‘Unity’ may result in more Malay votes, but not more seats

(The Malaysian Insider) – There is an issue raging in the Malay press right now, and it is about Chin Peng, the former leader of the Communist Party of Malaya (CPM) who is now living in Thailand. Should he be allowed to return to Malaysia? The Malaysian courts have disallowed it, but public opinion is divided – roughly along racial lines.

The Chinese tend to be more open about his return, but there is strong Malay sentiment against it.

New Straits Times columnist Zainul Arifin explained the issue yesterday: “The CPM may have terrorised everyone equally, but psychologically affected Malays more because they saw it to be promoting Red China’s agenda to make Malaya a Chinese-dominated satellite, or the 19th province, of Beijing.”

Yet, at the same time, there are also some Malays, such as opposition leader Anwar Ibrahim, who support Chin Peng’s return.

This controversy goes some way towards explaining the current Malay political sentiment in Malaysia after last year’s general election upended the status quo.

It brought out a deep sense of Malay anxiety over the perception of a loss of Malay political clout.

“They see the minorities as exerting more than the ‘ordinary’ sense of influence in national issues,” said Merdeka Centre director Ibrahim Suffian.

It is this sentiment that underlies the current fervour for ‘unity’ talks between Umno and Parti Islam SeMalaysia (PAS).

Umno still holds around 54 per cent of Malay support nationwide.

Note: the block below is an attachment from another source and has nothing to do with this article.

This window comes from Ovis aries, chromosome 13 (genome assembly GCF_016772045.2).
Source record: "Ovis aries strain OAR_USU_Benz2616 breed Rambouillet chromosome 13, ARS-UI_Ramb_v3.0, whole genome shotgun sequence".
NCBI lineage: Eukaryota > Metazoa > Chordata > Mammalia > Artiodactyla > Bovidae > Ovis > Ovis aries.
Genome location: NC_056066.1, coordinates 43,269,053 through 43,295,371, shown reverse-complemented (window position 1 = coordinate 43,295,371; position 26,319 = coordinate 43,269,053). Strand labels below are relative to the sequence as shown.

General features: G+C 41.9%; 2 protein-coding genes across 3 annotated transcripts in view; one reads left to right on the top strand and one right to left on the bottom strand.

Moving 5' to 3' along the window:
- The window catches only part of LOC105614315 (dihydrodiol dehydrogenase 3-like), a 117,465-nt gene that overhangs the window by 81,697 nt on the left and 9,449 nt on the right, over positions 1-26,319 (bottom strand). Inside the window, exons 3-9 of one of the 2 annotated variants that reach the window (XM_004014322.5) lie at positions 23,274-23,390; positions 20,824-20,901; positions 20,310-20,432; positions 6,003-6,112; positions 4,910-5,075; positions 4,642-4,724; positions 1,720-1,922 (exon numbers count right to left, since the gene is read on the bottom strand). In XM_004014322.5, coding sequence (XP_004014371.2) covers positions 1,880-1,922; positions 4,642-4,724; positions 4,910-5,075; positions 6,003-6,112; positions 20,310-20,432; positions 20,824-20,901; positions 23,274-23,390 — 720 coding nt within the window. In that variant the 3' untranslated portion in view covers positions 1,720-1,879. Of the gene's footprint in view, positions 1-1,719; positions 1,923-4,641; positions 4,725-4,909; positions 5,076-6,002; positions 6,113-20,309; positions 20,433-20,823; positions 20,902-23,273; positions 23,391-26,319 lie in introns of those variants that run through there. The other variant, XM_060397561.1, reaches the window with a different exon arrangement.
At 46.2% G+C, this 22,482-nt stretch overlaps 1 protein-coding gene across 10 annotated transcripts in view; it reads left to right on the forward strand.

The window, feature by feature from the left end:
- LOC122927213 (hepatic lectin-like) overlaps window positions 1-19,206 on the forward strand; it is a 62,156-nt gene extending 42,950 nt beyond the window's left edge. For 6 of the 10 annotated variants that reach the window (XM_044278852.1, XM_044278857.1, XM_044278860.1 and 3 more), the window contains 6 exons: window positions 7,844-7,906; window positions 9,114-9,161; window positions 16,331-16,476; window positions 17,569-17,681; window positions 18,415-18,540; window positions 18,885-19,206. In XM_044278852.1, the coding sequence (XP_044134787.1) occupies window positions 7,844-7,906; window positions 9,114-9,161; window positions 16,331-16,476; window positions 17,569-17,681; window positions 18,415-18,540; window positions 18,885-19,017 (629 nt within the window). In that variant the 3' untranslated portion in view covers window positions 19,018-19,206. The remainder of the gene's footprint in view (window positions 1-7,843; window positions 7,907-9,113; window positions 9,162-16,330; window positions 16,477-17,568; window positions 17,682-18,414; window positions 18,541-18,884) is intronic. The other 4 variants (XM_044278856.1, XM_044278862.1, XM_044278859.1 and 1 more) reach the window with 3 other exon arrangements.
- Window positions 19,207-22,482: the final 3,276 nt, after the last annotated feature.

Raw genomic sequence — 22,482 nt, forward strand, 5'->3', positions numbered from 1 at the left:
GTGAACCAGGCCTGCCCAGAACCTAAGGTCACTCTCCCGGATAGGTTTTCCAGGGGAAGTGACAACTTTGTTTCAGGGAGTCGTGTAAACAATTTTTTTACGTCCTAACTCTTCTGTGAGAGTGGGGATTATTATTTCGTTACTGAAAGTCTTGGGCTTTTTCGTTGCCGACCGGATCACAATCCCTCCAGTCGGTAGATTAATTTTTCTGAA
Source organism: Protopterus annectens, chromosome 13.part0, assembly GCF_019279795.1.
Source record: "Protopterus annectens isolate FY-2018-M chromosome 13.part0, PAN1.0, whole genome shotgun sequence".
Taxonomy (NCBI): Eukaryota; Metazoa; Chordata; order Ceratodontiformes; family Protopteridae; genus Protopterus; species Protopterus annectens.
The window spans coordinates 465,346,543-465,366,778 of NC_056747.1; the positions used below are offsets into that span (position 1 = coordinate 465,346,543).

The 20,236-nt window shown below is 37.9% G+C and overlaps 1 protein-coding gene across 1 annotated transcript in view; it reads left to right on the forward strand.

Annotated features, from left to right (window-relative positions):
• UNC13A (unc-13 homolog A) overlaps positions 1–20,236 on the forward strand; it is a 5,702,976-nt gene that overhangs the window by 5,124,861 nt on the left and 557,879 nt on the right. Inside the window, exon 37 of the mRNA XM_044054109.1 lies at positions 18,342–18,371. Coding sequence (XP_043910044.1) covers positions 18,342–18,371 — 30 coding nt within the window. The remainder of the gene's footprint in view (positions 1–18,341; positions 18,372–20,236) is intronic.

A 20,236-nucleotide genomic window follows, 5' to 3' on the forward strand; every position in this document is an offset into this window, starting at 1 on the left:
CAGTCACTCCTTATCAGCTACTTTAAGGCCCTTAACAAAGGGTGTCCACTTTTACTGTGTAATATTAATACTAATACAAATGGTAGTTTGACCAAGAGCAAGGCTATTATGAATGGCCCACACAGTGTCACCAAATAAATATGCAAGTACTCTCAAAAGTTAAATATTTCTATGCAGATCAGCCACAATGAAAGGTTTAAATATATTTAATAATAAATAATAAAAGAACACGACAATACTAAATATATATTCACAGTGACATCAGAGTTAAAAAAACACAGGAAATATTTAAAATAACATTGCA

There is a clear leaning, though a slight one, in Malay support for Umno, largely based on the sense that there is a need for the Malays to stand united.

But it would be a mistake to boil Malay sentiment down to this one category of anxiety to maintain political dominance. This may be the impression given by the Malay-language media, but the sentiment is a lot more diverse.

Pick any other racially sensitive issue – pro-Malay economic policies, scholarships and, yes, even bilateral issues with Singapore – and it will become apparent that the range of opinion is wide.

Indeed, the Malay political sentiment is riddled with subtleties. A political analyst said it would not do to underestimate the Malay sense of fair play and justice, and concern for issues of governance and democracy.

Many young and urban Malays focus strongly on these issues because of their access to information. They dislike the excesses of Umno, and see pro-Malay economic policies as benefiting a crony class.

They tend to give greater prominence to issues of justice and governance than to ethnic interests, but at the same time, they are generally also socially more conservative than the minorities.

As it stands now, the Malay vote favours the Barisan Nasional (BN) slightly, particularly because a vast majority of Malays live in rural areas. This would likely remain the case in the next general election, due in 2013, but after that, as the number of young voters increases, the scenario may change.

Given the current situation, a ‘unity’ of both parties – whether through a merger or cooperation – will probably win them more Malay votes, but ironically, this may not win either party more seats.

PAS and Umno generally contest against each other in the Malay-majority seats, while the mixed seats go to the other component parties.

“They are ploughing the same field,” said Merdeka Centre’s Mr Ibrahim.

Furthermore, the many by-elections over the last one year, in particular, the one in the mixed seat of Bukit Gantang in Perak in April, have shown that parties that take the middle ground have the best chance with voters. – The Straits Times